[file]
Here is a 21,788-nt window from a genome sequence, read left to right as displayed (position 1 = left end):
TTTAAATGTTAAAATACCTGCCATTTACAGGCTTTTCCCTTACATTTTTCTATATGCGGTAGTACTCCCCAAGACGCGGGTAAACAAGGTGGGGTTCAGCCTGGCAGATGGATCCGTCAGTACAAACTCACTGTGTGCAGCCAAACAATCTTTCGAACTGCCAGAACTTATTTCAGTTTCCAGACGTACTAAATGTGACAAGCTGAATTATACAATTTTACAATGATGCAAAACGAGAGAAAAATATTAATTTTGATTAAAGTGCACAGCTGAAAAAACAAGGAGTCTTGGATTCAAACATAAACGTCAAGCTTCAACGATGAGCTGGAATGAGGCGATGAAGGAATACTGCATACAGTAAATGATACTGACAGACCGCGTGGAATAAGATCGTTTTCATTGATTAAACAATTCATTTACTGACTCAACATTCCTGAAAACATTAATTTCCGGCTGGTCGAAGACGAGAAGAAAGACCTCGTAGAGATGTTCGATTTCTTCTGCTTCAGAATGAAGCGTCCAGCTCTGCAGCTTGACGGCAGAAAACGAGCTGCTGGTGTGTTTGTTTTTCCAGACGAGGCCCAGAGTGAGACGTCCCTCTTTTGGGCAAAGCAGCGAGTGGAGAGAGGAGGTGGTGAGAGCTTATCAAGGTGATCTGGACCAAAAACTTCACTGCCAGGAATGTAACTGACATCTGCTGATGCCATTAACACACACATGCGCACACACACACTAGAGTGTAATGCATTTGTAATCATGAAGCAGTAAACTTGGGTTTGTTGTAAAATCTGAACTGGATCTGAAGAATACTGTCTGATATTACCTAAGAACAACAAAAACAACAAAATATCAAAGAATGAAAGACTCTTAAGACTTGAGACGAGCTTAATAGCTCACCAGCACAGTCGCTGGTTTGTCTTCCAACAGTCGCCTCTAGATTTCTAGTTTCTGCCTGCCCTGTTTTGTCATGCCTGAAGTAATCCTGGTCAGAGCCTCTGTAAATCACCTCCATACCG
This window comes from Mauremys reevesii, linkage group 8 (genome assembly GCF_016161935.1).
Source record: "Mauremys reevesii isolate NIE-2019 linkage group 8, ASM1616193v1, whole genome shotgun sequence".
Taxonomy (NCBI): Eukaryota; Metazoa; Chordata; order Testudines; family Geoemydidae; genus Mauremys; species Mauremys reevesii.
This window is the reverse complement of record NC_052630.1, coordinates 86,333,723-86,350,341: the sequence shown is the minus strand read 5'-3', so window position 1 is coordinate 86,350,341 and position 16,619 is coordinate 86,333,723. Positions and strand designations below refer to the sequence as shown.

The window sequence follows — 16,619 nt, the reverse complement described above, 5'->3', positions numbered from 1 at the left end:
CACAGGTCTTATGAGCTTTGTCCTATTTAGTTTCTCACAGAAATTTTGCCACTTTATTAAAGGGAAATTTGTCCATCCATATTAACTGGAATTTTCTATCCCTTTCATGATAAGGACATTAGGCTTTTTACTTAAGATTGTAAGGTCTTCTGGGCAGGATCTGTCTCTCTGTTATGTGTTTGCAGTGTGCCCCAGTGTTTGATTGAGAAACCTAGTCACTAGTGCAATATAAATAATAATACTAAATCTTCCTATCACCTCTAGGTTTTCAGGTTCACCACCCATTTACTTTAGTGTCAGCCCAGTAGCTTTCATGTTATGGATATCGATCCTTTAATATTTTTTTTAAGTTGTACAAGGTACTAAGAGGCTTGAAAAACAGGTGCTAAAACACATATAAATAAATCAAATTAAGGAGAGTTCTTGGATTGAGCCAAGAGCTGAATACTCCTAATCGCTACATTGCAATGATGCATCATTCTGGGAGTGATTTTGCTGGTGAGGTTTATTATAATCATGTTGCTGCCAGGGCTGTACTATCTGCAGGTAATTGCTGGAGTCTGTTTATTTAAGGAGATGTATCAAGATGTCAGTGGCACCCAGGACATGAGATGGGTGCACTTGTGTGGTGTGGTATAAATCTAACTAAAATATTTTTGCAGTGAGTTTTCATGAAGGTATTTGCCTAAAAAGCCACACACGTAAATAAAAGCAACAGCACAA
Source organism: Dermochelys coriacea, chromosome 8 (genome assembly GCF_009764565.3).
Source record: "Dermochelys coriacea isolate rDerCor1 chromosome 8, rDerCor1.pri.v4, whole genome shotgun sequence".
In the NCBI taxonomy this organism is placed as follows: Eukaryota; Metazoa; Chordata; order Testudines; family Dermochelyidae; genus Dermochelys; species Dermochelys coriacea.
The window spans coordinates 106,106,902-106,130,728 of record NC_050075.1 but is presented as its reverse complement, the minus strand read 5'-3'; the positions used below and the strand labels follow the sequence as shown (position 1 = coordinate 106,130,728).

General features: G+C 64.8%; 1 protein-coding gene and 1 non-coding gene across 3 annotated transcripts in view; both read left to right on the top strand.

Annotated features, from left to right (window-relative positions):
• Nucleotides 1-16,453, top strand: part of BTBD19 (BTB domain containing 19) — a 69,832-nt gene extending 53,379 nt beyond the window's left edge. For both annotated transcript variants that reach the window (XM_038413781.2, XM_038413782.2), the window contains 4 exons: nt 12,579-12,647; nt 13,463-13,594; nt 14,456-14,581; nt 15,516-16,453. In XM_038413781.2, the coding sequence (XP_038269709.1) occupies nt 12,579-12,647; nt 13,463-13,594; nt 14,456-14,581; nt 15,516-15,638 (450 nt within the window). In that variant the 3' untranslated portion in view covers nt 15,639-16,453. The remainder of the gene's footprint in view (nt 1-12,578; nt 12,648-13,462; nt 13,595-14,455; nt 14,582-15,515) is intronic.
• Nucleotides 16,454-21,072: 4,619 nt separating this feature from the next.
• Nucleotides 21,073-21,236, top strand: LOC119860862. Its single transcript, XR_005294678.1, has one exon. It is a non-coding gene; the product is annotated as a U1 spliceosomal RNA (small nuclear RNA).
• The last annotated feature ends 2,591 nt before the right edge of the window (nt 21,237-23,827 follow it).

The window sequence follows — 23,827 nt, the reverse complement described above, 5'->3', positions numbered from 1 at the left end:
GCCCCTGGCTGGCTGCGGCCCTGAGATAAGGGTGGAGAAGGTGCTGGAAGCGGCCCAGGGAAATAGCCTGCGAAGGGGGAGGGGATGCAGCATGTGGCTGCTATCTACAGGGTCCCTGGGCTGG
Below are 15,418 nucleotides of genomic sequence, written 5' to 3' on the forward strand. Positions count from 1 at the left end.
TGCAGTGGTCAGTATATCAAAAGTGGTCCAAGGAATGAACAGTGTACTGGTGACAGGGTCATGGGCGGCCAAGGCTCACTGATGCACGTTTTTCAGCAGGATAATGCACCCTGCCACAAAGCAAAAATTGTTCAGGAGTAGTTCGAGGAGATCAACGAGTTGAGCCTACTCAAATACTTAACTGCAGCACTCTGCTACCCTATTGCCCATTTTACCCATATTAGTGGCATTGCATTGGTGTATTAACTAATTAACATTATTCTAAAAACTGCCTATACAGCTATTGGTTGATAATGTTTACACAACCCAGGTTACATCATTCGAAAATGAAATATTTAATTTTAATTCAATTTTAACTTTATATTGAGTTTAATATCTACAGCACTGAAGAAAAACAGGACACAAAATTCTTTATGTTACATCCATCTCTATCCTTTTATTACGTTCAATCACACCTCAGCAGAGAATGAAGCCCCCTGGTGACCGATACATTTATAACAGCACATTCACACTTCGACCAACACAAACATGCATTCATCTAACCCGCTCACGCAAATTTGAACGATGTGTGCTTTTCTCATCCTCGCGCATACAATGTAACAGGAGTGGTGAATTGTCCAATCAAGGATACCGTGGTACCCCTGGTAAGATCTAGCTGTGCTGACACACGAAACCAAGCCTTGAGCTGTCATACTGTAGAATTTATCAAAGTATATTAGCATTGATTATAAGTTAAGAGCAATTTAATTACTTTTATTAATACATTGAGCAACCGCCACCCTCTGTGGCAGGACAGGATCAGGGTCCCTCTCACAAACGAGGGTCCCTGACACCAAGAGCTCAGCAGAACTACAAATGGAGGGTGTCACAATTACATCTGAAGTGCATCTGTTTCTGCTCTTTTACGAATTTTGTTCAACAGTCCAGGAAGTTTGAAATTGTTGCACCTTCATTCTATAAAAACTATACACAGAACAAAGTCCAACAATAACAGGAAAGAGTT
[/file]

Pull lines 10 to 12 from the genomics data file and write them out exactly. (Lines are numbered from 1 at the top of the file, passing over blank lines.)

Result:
Source record: "Dermochelys coriacea isolate rDerCor1 chromosome 8, rDerCor1.pri.v4, whole genome shotgun sequence".
In the NCBI taxonomy this organism is placed as follows: Eukaryota; Metazoa; Chordata; order Testudines; family Dermochelyidae; genus Dermochelys; species Dermochelys coriacea.
The window spans coordinates 106,106,902-106,130,728 of record NC_050075.1 but is presented as its reverse complement, the minus strand read 5'-3'; the positions used below and the strand labels follow the sequence as shown (position 1 = coordinate 106,130,728).